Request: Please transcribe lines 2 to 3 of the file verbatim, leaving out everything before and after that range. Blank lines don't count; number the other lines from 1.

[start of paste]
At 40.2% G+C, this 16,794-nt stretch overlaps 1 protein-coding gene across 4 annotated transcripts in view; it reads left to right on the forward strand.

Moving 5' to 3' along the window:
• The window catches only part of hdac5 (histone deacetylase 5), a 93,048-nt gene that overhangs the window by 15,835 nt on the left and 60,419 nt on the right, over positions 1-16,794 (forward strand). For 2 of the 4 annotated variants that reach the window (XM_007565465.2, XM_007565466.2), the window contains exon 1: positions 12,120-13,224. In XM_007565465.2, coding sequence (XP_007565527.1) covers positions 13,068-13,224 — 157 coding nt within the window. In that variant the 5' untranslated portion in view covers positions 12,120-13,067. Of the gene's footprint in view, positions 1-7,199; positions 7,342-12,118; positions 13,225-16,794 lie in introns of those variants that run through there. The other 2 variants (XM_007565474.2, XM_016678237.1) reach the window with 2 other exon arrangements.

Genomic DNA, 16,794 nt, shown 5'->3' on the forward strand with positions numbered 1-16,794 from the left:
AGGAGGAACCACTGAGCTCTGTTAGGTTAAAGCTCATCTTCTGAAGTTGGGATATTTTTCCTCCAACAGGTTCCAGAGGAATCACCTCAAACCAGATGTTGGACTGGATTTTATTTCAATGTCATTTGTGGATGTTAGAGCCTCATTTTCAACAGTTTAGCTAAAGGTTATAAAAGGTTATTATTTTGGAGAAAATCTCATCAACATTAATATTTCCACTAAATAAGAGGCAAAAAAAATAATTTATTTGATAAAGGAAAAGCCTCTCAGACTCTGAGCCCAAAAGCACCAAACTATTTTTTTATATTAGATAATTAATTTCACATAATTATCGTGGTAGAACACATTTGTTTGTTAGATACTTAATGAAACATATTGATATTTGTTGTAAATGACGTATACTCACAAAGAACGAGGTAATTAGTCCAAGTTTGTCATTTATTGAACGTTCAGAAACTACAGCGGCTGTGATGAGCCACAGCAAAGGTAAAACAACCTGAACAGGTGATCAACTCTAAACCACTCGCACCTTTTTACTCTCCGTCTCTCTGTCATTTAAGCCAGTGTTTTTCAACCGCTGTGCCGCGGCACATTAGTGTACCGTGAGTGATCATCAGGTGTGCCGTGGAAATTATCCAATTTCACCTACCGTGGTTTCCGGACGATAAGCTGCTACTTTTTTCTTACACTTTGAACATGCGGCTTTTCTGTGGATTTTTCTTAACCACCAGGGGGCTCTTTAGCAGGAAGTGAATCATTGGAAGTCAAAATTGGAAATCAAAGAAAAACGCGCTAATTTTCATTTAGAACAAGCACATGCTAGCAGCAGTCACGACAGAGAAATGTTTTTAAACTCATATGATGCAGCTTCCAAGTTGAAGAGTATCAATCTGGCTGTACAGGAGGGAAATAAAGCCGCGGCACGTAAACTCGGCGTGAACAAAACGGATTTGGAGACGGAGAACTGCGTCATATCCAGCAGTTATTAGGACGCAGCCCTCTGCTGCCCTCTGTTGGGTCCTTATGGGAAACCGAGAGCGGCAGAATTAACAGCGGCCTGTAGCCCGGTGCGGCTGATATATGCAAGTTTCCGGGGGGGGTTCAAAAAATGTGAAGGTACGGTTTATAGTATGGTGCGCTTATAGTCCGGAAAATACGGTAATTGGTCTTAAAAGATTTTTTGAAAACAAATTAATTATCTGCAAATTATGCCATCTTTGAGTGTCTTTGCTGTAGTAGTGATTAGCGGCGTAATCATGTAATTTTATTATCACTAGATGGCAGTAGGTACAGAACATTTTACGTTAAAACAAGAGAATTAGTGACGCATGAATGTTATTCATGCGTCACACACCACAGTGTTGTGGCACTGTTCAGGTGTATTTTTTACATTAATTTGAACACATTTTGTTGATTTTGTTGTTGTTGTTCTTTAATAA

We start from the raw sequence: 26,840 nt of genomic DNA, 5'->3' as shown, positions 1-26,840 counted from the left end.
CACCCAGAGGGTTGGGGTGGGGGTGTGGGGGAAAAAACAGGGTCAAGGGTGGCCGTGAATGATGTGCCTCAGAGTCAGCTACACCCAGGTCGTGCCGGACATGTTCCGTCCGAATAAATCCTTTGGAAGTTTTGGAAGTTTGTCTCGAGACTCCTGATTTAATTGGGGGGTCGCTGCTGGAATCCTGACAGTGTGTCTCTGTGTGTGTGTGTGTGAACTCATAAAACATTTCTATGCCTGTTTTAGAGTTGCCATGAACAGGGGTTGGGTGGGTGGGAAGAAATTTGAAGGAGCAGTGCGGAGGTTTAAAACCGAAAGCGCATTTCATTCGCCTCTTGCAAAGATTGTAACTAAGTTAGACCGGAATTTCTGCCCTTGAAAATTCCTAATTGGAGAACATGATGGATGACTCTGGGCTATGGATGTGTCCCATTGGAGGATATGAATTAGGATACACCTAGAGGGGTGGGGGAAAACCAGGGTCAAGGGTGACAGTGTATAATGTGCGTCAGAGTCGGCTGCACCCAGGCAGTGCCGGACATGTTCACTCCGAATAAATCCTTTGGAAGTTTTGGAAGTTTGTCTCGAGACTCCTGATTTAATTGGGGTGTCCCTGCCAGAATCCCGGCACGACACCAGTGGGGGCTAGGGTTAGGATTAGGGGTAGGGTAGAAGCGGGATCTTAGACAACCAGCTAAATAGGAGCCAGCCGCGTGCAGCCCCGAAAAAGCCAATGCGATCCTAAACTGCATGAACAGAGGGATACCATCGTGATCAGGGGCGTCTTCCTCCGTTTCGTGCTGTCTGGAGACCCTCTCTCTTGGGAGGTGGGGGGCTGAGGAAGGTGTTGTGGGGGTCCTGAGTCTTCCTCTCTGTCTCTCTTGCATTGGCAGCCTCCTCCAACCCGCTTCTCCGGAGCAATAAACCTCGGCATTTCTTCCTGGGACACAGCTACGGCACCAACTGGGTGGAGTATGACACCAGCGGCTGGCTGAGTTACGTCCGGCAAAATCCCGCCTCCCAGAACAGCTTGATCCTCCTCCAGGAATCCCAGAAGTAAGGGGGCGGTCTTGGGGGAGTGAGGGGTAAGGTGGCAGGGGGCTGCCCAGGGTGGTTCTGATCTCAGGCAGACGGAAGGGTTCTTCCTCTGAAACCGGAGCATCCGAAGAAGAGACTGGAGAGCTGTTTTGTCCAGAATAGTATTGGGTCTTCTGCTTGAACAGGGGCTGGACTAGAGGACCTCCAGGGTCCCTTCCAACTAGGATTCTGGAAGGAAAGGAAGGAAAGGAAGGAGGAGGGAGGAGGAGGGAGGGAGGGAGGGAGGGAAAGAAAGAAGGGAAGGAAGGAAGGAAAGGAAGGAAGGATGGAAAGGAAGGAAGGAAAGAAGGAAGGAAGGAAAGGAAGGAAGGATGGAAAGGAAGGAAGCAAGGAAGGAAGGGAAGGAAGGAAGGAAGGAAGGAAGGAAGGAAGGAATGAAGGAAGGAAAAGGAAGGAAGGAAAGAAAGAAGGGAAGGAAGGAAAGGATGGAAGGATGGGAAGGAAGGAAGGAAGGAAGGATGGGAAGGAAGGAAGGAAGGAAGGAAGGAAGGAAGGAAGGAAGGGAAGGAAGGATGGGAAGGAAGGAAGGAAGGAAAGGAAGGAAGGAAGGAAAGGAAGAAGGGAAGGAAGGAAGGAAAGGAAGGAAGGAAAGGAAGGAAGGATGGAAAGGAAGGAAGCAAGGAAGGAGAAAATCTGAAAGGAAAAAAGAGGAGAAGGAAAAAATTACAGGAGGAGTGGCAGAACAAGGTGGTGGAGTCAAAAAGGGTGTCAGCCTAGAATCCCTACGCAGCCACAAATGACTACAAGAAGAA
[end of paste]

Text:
Moving 5' to 3' along the window:
• The window catches only part of hdac5 (histone deacetylase 5), a 93,048-nt gene that overhangs the window by 15,835 nt on the left and 60,419 nt on the right, over positions 1-16,794 (forward strand). For 2 of the 4 annotated variants that reach the window (XM_007565465.2, XM_007565466.2), the window contains exon 1: positions 12,120-13,224. In XM_007565465.2, coding sequence (XP_007565527.1) covers positions 13,068-13,224 — 157 coding nt within the window. In that variant the 5' untranslated portion in view covers positions 12,120-13,067. Of the gene's footprint in view, positions 1-7,199; positions 7,342-12,118; positions 13,225-16,794 lie in introns of those variants that run through there. The other 2 variants (XM_007565474.2, XM_016678237.1) reach the window with 2 other exon arrangements.